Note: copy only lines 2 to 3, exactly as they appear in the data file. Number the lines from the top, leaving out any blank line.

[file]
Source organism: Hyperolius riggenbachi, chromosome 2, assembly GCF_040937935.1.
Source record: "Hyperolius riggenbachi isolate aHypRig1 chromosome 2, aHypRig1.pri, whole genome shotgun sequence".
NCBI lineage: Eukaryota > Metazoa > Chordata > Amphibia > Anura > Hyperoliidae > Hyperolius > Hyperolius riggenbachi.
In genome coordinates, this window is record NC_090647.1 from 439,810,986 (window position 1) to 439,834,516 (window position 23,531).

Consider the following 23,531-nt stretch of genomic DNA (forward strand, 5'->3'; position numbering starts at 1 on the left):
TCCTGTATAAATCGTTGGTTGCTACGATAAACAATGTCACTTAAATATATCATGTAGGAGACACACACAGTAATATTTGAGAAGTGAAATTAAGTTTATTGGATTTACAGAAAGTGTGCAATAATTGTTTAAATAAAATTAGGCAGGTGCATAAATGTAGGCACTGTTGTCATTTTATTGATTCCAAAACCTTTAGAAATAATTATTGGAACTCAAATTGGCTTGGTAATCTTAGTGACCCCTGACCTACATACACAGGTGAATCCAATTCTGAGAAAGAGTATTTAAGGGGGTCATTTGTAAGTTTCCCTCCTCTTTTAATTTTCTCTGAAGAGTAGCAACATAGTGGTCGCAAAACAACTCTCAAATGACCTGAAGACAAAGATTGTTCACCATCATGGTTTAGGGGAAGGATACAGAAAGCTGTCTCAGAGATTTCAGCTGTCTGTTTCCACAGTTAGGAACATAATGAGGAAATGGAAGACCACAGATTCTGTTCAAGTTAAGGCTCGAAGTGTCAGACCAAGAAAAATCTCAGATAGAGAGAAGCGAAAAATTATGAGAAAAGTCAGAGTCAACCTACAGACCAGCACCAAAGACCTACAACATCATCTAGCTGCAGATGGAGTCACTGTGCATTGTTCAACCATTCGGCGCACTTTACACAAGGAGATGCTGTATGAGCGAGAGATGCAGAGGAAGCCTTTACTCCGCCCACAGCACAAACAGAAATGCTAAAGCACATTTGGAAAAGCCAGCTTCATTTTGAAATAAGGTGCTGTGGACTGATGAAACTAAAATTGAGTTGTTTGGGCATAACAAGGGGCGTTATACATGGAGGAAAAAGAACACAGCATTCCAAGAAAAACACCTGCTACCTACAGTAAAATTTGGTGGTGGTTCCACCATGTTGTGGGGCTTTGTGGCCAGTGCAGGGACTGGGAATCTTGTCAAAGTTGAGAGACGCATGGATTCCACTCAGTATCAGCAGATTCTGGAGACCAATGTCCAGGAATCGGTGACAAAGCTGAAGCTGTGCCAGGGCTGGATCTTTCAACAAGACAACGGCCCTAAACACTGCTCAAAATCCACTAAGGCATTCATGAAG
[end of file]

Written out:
Source record: "Hyperolius riggenbachi isolate aHypRig1 chromosome 2, aHypRig1.pri, whole genome shotgun sequence".
NCBI lineage: Eukaryota > Metazoa > Chordata > Amphibia > Anura > Hyperoliidae > Hyperolius > Hyperolius riggenbachi.